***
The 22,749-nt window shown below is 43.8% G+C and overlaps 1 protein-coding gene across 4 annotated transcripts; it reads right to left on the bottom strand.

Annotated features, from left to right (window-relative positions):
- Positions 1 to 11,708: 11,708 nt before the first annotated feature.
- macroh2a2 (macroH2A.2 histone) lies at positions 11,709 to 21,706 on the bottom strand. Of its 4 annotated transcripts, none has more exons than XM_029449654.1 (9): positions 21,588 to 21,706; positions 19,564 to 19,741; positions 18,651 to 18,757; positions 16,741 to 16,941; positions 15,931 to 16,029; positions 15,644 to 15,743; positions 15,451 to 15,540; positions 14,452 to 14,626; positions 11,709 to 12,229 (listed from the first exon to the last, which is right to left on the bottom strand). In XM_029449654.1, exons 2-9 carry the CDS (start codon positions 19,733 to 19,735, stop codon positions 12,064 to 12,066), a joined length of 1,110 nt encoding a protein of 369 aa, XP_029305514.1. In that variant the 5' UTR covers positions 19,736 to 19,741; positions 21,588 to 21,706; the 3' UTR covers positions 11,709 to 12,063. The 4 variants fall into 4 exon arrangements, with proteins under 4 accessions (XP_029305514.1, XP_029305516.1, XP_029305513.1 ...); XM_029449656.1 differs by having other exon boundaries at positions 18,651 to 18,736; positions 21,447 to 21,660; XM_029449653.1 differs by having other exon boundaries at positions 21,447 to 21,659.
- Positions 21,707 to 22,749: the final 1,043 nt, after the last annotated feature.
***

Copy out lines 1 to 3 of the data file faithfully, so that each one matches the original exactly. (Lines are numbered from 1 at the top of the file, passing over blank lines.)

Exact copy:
The 22,749-nt window shown below is 43.8% G+C and overlaps 1 protein-coding gene across 4 annotated transcripts; it reads right to left on the bottom strand.

Annotated features, from left to right (window-relative positions):
- Positions 1 to 11,708: 11,708 nt before the first annotated feature.